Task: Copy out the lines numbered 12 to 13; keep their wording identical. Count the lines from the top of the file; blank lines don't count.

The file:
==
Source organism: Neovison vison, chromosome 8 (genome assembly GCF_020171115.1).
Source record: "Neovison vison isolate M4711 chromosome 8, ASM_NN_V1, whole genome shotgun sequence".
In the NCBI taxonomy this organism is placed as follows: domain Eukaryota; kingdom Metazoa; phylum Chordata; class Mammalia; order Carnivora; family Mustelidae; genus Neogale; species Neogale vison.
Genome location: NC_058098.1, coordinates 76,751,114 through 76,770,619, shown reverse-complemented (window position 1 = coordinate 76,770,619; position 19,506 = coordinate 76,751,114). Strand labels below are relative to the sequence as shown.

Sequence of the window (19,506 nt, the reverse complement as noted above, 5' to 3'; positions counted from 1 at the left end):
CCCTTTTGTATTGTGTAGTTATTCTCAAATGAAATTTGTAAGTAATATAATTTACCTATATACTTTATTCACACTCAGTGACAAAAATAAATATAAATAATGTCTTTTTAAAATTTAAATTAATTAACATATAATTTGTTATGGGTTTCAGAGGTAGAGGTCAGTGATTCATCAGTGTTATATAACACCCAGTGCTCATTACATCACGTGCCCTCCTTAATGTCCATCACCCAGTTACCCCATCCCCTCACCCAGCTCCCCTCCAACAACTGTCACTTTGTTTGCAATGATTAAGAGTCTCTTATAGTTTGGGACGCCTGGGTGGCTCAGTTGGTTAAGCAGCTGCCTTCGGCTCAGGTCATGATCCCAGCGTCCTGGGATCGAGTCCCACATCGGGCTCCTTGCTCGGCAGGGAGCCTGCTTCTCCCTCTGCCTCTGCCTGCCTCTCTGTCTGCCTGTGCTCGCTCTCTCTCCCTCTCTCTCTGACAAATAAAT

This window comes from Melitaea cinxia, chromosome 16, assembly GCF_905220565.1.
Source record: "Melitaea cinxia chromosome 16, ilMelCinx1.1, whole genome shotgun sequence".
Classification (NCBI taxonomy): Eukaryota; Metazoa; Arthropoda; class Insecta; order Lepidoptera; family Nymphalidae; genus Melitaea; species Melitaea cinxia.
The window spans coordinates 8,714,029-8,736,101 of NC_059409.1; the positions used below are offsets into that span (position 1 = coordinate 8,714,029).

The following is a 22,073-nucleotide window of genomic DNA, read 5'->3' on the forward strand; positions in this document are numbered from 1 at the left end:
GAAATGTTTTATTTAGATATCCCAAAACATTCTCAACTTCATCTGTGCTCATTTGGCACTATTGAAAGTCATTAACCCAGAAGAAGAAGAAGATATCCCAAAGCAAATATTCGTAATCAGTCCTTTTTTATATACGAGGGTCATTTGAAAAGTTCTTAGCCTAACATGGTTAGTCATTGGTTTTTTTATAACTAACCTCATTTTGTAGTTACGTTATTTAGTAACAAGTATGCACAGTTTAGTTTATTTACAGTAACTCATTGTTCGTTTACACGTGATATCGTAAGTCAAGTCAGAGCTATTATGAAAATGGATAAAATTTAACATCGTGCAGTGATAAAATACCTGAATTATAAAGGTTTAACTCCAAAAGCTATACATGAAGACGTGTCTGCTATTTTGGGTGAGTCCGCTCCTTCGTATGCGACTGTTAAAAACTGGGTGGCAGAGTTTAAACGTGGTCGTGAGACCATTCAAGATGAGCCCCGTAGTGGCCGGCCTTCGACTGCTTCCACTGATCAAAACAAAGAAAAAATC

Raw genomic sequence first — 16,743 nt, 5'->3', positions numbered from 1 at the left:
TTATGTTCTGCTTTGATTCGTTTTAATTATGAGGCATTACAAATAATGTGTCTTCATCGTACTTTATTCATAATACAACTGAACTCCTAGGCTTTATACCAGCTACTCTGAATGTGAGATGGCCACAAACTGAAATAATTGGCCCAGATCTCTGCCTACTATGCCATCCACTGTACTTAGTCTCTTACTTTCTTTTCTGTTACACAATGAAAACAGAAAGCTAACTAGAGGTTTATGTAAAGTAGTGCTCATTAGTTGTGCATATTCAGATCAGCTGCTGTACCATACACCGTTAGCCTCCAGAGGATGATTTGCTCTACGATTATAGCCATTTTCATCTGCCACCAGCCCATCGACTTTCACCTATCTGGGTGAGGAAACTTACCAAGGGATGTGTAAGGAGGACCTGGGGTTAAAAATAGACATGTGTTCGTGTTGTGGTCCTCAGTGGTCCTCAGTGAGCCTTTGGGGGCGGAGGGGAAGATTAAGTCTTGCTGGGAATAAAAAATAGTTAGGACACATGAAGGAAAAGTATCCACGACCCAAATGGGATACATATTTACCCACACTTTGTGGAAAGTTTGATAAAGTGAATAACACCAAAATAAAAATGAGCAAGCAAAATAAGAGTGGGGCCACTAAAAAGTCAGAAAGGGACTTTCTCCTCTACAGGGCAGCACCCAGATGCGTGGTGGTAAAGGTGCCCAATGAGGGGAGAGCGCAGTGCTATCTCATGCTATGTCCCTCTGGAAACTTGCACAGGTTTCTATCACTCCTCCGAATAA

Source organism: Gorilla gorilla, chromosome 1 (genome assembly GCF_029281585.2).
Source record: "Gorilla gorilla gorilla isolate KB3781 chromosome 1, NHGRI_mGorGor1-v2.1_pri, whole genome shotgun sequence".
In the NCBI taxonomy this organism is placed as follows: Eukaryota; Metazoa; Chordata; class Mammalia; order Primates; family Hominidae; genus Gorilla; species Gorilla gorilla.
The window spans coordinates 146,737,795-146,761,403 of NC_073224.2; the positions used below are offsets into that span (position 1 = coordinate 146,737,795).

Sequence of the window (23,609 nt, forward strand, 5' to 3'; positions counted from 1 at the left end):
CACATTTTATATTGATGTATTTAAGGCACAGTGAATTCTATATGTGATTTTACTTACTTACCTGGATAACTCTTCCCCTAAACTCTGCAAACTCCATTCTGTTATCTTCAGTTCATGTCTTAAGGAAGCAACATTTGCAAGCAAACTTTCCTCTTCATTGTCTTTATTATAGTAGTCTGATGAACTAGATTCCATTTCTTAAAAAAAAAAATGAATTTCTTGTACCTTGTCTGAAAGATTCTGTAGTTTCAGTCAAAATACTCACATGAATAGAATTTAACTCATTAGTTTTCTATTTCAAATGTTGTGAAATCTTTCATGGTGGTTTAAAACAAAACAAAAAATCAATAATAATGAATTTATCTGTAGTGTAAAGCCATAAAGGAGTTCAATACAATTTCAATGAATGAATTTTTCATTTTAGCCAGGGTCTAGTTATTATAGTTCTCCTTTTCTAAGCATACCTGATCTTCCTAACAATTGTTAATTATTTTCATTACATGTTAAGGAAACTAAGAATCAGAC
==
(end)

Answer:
GAAATGTTTTATTTAGATATCCCAAAACATTCTCAACTTCATCTGTGCTCATTTGGCACTATTGAAAGTCATTAACCCAGAAGAAGAAGAAGATATCCCAAAGCAAATATTCGTAATCAGTCCTTTTTTATATACGAGGGTCATTTGAAAAGTTCTTAGCCTAACATGGTTAGTCATTGGTTTTTTTATAACTAACCTCATTTTGTAGTTACGTTATTTAGTAACAAGTATGCACAGTTTAGTTTATTTACAGTAACTCATTGTTCGTTTACACGTGATATCGTAAGTCAAGTCAGAGCTATTATGAAAATGGATAAAATTTAACATCGTGCAGTGATAAAATACCTGAATTATAAAGGTTTAACTCCAAAAGCTATACATGAAGACGTGTCTGCTATTTTGGGTGAGTCCGCTCCTTCGTATGCGACTGTTAAAAACTGGGTGGCAGAGTTTAAACGTGGTCGTGAGACCATTCAAGATGAGCCCCGTAGTGGCCGGCCTTCGACTGCTTCCACTGATCAAAACAAAGAAAAAATC

Raw genomic sequence first — 16,743 nt, 5'->3', positions numbered from 1 at the left: